D.Colo.: Four day delay in getting SW for seized car wasn’t unreasonable

The seizure of this car was with probable cause that a gun would be found in it. The four day delay in applying for a search warrant for the car was not unreasonable. As to standing, defendant transferred ownership of a BMW convertible to another, and he didn’t show a reasonable expectation of privacy in it after that. United States v. Tuttle, 2024 U.S. Dist. LEXIS 79798 (D. Colo. May 1, 2024).

Defendant’s car was totaled in a wreck. He was suspected of DWI and the car could be searched under inventory when removing it or searching it for evidence of the DWI. That state law might be different means nothing. “Unsurprisingly, every federal court of appeals agrees—state law plays no role in assessing the constitutional reasonableness of a Fourth Amendment search or seizure.” United States v. Vallez, 2024 U.S. Dist. LEXIS 78985 (D.N.M. Apr. 30, 2024).*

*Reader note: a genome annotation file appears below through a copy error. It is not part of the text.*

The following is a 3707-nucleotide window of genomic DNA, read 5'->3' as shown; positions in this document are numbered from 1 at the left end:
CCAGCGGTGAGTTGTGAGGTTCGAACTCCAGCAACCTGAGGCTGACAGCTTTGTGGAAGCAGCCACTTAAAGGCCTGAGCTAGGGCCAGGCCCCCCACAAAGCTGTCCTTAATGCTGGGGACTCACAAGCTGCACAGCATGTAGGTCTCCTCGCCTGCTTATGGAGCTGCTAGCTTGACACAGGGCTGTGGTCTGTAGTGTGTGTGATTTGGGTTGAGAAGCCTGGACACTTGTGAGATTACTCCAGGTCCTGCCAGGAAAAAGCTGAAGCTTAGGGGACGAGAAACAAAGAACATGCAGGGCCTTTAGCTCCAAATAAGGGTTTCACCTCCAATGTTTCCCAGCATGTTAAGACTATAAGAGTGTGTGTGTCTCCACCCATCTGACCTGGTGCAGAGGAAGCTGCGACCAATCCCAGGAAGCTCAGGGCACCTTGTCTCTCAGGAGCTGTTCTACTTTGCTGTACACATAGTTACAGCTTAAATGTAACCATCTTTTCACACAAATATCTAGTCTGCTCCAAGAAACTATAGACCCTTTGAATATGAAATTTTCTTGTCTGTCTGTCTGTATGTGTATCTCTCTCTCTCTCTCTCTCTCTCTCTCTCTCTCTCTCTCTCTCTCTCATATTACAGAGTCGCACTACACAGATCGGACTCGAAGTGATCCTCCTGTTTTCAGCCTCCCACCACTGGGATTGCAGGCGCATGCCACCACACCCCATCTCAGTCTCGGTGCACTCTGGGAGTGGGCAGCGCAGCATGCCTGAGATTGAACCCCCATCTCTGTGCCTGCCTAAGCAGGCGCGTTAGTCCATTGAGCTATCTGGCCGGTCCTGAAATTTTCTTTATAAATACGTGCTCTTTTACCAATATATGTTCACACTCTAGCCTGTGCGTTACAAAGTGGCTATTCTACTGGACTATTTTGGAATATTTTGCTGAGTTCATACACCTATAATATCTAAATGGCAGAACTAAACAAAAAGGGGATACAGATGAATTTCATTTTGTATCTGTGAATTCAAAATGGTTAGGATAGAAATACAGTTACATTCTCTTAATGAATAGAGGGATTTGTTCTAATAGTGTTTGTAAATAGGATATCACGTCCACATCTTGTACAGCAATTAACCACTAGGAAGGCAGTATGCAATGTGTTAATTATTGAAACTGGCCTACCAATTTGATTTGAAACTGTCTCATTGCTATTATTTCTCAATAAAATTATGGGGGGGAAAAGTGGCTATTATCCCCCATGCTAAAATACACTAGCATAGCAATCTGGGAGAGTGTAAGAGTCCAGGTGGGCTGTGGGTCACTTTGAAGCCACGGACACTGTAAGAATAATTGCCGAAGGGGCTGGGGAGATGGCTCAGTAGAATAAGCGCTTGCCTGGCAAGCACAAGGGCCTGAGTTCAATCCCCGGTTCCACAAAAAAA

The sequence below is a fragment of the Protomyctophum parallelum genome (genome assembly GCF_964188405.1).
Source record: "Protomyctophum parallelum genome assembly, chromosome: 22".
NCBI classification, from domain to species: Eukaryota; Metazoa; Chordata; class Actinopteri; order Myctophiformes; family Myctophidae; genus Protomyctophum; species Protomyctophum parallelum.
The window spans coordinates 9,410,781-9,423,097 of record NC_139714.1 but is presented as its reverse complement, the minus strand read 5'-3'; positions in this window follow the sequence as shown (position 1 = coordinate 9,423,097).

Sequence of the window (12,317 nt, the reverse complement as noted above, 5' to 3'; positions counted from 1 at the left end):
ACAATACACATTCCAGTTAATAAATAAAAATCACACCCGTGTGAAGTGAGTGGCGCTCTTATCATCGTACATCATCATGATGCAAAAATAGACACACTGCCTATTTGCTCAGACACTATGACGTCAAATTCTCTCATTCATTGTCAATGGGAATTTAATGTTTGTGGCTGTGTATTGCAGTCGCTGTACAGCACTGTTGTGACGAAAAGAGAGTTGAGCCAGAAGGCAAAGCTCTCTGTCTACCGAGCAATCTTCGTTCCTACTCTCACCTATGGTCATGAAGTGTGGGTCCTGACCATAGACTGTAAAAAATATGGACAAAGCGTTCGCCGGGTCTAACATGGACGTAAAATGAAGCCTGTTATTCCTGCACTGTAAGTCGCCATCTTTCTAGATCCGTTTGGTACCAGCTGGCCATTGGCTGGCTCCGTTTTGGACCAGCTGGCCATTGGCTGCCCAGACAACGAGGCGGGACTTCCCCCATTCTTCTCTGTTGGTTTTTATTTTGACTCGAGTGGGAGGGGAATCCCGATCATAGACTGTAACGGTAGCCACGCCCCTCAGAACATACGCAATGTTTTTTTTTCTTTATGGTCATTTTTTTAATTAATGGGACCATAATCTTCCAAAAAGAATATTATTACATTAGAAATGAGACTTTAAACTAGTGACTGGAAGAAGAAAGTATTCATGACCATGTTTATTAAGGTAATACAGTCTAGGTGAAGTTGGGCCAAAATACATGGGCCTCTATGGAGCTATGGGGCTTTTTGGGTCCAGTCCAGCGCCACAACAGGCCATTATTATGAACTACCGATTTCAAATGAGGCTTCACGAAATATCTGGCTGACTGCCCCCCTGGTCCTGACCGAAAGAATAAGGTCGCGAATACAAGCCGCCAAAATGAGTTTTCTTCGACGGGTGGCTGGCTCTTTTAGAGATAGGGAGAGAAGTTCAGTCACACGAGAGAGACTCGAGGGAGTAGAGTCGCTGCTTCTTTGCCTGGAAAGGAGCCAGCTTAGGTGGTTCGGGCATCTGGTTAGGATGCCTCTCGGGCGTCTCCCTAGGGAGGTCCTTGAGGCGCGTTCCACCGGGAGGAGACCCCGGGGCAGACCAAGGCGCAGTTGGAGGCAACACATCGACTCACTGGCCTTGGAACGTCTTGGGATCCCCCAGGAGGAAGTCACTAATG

Defendant’s motion to suppress 450 bitcoin from being used at trial is moot because the government doesn’t intend to introduce it. Aside from that, his motion fails both its probable cause and Franks challenge. United States v. Patel, 2024 U.S. Dist. LEXIS 79800 (D.D.C. May 1, 2024).*

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